Even Steam being around forever doesn't mean the game will work forever. Let's assume for a moment that the whole parents' outcry crap hits the fans and Jack Thompson or some other loonie hypes it so far out of proportion that a court declares that hey, EA can turn the game off any time they want, so they have to.

        And snap.

        And then? Oh sure, if you can still find that receipt, you may even be allowed to get some other EA game as compensation. Now, I buy my games online, I don't even have a "real", physical receipt. And I buy EA games at a rate of about 1 every 10 years or so. Then again, I buy games at a rate of about one or two a year...

        Whatever you do, it all comes down to one single flaw: You buy a game, but EA retains the ability to disable your copy or all copies essentially at will whenever they either want to or are forced to for some reason. They could decide that you should have bought the game elsewhere, so your copy is invalid (see orange box for reference). They could decide that you created such a porn animal and thus for some reason your license is invalid (yeah, you can try to fight that out. Good luck). They could essentially pull whatever reason out of their ass and just disable your copy.

        Why, again, should I spend money to hang at EA's leading-string?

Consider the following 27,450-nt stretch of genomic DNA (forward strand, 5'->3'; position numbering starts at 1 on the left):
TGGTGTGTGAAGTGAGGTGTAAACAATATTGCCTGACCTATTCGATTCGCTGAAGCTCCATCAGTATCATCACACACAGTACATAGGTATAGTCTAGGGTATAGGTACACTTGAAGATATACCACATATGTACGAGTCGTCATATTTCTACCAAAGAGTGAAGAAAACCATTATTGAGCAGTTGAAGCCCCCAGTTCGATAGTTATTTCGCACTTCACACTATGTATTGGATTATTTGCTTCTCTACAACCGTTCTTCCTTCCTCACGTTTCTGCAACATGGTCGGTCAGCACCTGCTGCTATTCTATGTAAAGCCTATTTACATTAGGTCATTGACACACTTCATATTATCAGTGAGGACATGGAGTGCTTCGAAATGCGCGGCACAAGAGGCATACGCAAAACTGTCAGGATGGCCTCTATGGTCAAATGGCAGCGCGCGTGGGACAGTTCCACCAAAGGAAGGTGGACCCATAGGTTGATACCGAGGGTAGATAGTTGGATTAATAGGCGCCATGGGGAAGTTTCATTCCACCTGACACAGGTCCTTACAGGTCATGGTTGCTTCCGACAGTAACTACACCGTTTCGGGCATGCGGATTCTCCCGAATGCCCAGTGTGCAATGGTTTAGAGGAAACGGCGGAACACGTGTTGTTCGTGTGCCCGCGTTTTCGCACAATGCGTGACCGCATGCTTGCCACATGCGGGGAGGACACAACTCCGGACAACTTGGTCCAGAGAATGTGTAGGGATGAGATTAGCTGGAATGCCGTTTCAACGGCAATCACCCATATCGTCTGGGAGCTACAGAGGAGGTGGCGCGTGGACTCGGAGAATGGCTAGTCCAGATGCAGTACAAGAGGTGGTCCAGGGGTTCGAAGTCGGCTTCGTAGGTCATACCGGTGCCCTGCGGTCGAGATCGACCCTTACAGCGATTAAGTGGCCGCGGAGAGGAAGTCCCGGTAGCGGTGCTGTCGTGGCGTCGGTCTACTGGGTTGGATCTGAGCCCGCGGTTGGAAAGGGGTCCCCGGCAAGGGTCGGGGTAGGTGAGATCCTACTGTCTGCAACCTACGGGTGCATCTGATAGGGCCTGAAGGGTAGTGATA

• just as a quick point in reference to Steam, there is an option to bring the game "offline" and and still be ensured that it will work properly. If steam is going to go down, all you have to do is bring the games you bought offline.
          • You have to log in to your account every so often for those "offline" games to work...

            • by Mascot (120795)

              Got proof? I've never had it try to force me online and Steam on my laptop is pretty much permanently in offline mode.

          • by Mr. DOS (1276020)

            That still doesn't account for future operating system reinstalls or new computers - you may have paid for the game, but how do you install it on another computer if the game's been disabled from the server side?

            Correct me if I'm wrong - I don't use Steam - but I'm not aware of any "backup to CD/DVD" option, let alone one that doesn't include DRM on the disc.

                  --- Mr. DOS

            • by pdusen (1146399)